Grundrisse, Part 3A

Concepts: Bills of Exchange and Bill Discounting

Before we dive into Marx’s first critique of his contemporaries, it’s important that we outline a few concepts in order to make the critique more clear. I’d venture to guess that many readers will not have experience in banking or finance, but if you do, feel free to skip ahead to the next post as much of this may already be known to you. In this post we are going to learn about bills of exchange including what they are and how they function in our economy.

So, what is a bill of exchange? A common type of bill of exchange is the check–like the one we draw from our banks. When we give a person or entity a check as means of payment, what we are actually doing is instructing the bank, in which we hold our money, to pay that person or entity. The bills of exchange that Marx refers to in the Grundrisse were used more commonly in trade in the past. Before electronic banking made international exchange much easier, companies would draw a bill of exchange to transfer payment of goods sold to another entity that they might owe money to for goods or services: instead of the purchaser paying the party from which they bought the goods, they would pay a third party for the seller. This was a key means of payment in early international trade, as transporting physical cash, gold, or other valuable means of payment across long distances was much more dangerous.

On a base level, a bill of exchange is an unconditional order of payment for goods or services drawn by one party and given to another. This second party must pay the amount indicated on the bill by the due date provided or suffer legal action. Now, like in the example above, a bill of exchange transaction can actually involve up to three parties. Commonly this involves a drawee, a payee, and a drawer. The drawee is the party who must pay the amount indicated on the bill of exchange to the payee, and the drawer is the party who compels the drawee to pay the payee. Sometimes the drawer and the payee are the same party, but oftentimes the drawer transfers ownership of the bill of exchange to a third party which becomes the new payee. Say I made a payment to a company for goods or services via check. In this case I would be the drawer, the company would be the payee, and my bank would be the drawee.

Discounting a Bill of Exchange

So, say you are a company and you have sold goods to a company called Iroha. Now, you received goods and service from another company recently called ABC Foods. You draw a bill of exchange and send it to Iroha, asking for payment for the goods they purchase in exactly six months. You transfer ownership of this bill of exchange to ABC Foods to pay off your debt to them. When six months is up, Iroha will pay ABC Foods the amount due instead of paying you.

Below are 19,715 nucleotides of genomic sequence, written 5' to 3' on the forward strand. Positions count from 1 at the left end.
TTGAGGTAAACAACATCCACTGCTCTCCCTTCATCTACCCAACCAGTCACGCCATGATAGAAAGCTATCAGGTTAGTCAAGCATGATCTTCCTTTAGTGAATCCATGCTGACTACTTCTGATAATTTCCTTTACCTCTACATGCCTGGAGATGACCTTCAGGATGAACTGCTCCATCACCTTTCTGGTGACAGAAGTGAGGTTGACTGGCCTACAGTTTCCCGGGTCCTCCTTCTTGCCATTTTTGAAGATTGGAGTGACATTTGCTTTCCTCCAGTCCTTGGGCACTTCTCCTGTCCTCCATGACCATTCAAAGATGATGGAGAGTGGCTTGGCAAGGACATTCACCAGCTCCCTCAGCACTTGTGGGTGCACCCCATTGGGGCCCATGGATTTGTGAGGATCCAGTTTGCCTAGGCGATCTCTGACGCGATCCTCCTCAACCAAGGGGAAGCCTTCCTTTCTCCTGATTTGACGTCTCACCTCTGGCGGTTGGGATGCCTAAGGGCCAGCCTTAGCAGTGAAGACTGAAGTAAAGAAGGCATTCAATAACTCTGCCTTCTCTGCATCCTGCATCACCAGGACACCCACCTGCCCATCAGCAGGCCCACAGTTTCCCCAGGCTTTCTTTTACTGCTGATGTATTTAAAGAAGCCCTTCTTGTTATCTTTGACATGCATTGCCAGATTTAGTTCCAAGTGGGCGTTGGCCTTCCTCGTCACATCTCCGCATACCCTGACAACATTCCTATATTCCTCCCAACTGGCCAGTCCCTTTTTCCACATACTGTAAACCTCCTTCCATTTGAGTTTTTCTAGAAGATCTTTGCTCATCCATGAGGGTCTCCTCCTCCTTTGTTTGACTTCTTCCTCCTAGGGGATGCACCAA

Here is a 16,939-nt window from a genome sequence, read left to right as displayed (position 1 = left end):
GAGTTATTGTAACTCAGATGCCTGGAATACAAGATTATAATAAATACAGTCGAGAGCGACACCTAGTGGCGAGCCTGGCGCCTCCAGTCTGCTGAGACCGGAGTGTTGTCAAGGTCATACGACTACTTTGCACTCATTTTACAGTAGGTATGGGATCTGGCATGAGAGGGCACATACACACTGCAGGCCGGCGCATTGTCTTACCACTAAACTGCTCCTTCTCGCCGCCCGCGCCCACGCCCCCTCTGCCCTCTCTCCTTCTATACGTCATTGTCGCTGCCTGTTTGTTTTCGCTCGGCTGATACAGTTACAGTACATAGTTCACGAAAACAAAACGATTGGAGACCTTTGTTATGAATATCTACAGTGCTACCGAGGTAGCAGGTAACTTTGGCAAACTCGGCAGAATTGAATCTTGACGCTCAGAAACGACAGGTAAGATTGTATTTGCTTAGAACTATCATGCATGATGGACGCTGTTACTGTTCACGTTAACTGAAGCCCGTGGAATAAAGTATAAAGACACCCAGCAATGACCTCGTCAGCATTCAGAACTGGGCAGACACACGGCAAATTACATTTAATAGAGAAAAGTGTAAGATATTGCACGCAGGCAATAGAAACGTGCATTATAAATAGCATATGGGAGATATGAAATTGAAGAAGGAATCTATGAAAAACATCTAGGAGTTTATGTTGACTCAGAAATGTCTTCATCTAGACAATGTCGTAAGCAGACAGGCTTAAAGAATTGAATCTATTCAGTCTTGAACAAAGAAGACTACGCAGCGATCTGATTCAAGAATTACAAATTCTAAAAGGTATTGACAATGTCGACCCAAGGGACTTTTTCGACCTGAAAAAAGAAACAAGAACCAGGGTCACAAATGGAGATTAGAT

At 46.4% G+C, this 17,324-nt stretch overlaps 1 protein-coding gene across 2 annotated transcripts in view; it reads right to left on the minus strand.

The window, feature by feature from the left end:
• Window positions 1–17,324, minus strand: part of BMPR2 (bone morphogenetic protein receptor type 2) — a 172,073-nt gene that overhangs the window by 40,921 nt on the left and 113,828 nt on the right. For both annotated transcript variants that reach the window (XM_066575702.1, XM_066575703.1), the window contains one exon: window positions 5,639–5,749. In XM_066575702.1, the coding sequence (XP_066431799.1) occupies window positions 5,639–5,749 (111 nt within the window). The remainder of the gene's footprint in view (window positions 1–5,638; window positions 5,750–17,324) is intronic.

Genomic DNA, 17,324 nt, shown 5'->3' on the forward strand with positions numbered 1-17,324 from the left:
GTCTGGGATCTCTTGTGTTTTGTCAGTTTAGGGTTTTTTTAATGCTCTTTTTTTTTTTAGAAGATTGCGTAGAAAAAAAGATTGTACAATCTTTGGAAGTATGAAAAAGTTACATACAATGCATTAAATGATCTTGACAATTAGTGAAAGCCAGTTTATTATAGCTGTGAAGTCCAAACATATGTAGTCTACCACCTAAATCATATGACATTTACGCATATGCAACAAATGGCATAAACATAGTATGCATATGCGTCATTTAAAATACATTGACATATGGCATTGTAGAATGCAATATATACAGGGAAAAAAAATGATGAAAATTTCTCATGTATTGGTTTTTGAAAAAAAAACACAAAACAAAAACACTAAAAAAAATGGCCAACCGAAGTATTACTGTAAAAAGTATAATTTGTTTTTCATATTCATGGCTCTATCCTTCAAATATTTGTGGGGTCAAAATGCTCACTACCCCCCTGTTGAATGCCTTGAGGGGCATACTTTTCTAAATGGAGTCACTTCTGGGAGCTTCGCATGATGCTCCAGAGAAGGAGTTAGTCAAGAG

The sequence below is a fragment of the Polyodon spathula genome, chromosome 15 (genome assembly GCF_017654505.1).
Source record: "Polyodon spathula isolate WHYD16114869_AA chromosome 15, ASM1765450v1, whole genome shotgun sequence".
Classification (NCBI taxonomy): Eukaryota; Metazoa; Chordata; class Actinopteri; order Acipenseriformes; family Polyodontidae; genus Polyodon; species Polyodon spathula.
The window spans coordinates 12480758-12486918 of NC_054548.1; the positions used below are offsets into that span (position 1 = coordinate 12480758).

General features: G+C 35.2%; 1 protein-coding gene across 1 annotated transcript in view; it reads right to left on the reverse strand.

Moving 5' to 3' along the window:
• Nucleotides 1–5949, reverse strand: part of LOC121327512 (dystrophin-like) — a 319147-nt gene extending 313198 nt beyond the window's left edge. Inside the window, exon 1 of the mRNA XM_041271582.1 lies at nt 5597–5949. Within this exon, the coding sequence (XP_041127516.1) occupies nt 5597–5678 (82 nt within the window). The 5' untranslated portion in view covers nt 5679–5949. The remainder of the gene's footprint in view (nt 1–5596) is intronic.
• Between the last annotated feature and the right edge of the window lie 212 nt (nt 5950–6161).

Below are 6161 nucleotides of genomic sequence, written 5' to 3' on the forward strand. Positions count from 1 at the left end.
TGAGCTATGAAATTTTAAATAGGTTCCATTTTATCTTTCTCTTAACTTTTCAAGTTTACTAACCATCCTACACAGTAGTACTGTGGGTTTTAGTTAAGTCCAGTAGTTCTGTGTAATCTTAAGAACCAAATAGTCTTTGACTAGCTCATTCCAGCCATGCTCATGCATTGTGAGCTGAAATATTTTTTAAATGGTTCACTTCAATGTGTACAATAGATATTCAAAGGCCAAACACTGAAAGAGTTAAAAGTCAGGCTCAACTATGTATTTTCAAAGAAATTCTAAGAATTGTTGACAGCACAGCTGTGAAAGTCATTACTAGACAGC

Now, say ABC Foods is in need of money and doesn’t want to wait six months to receive their payment. Since the bill of exchange is essentially a promise of payment ABC Foods can, in turn, transfer ownership of the bill of exchange again to a bank or financial institution (let’s call them USA Bank) for immediate payment. Now, USA Bank will not pay the full amount on the bill to ABC Foods, but they will pay the amount minus the interest or an agreed upon discount rate calculated against the days remaining until the bill is to be paid. This is called discounting a bill of exchange. When the due date comes around, Iroha will pay USA Bank the full amount on the bill of exchange, and USA Bank will have made money since they deducted interest or the discount rate from their payment to Iroha.

As you might be able to tell, just like in lending, banks or financial institutions which discount bills of exchange will need to calculate the risks involved in accepting this arrangement. For example: the company which must pay (the drawee) may run into economic hardship and become unable to pay. Because of this, banks will generally increase the discount rate in an economic downturn as the chances of a failure of payment will be much higher. A higher discount rate will both discourage parties in more precarious financial situations from accepting a discounted bill, reducing the amount of risk the bank takes on, and give the bank more revenue to offset the risk.

This is essentially what we need to know about bills of exchange and discounting bill of exchange moving forward. If you would like to learn more there are plenty of other resources online. While this specific method of payment might not be as popular today, it is still important to understand the concepts to get at the crux of Marx’s arguments against his contemporaries, and to see how they can relate to different political arguments in our own time.

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